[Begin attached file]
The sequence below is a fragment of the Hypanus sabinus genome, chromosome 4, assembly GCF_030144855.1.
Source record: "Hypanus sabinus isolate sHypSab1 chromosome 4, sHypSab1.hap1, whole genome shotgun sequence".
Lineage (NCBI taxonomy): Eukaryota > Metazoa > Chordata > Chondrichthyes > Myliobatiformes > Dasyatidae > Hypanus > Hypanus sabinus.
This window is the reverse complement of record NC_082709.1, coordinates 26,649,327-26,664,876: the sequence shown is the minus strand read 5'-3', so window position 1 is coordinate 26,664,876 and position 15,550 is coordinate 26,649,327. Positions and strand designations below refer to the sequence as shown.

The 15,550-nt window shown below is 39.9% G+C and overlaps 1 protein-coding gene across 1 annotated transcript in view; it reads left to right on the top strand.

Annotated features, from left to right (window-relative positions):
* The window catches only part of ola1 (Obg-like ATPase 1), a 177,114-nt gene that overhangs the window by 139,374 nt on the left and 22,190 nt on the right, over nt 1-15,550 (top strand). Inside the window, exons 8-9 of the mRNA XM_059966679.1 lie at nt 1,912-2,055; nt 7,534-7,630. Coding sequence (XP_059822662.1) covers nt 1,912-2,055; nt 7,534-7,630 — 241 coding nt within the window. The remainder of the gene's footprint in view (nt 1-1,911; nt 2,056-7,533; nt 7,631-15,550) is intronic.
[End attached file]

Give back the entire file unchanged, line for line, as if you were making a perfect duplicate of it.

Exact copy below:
The sequence below is a fragment of the Hypanus sabinus genome, chromosome 4, assembly GCF_030144855.1.
Source record: "Hypanus sabinus isolate sHypSab1 chromosome 4, sHypSab1.hap1, whole genome shotgun sequence".
Lineage (NCBI taxonomy): Eukaryota > Metazoa > Chordata > Chondrichthyes > Myliobatiformes > Dasyatidae > Hypanus > Hypanus sabinus.
This window is the reverse complement of record NC_082709.1, coordinates 26,649,327-26,664,876: the sequence shown is the minus strand read 5'-3', so window position 1 is coordinate 26,664,876 and position 15,550 is coordinate 26,649,327. Positions and strand designations below refer to the sequence as shown.

The 15,550-nt window shown below is 39.9% G+C and overlaps 1 protein-coding gene across 1 annotated transcript in view; it reads left to right on the top strand.

Annotated features, from left to right (window-relative positions):
* The window catches only part of ola1 (Obg-like ATPase 1), a 177,114-nt gene that overhangs the window by 139,374 nt on the left and 22,190 nt on the right, over nt 1-15,550 (top strand). Inside the window, exons 8-9 of the mRNA XM_059966679.1 lie at nt 1,912-2,055; nt 7,534-7,630. Coding sequence (XP_059822662.1) covers nt 1,912-2,055; nt 7,534-7,630 — 241 coding nt within the window. The remainder of the gene's footprint in view (nt 1-1,911; nt 2,056-7,533; nt 7,631-15,550) is intronic.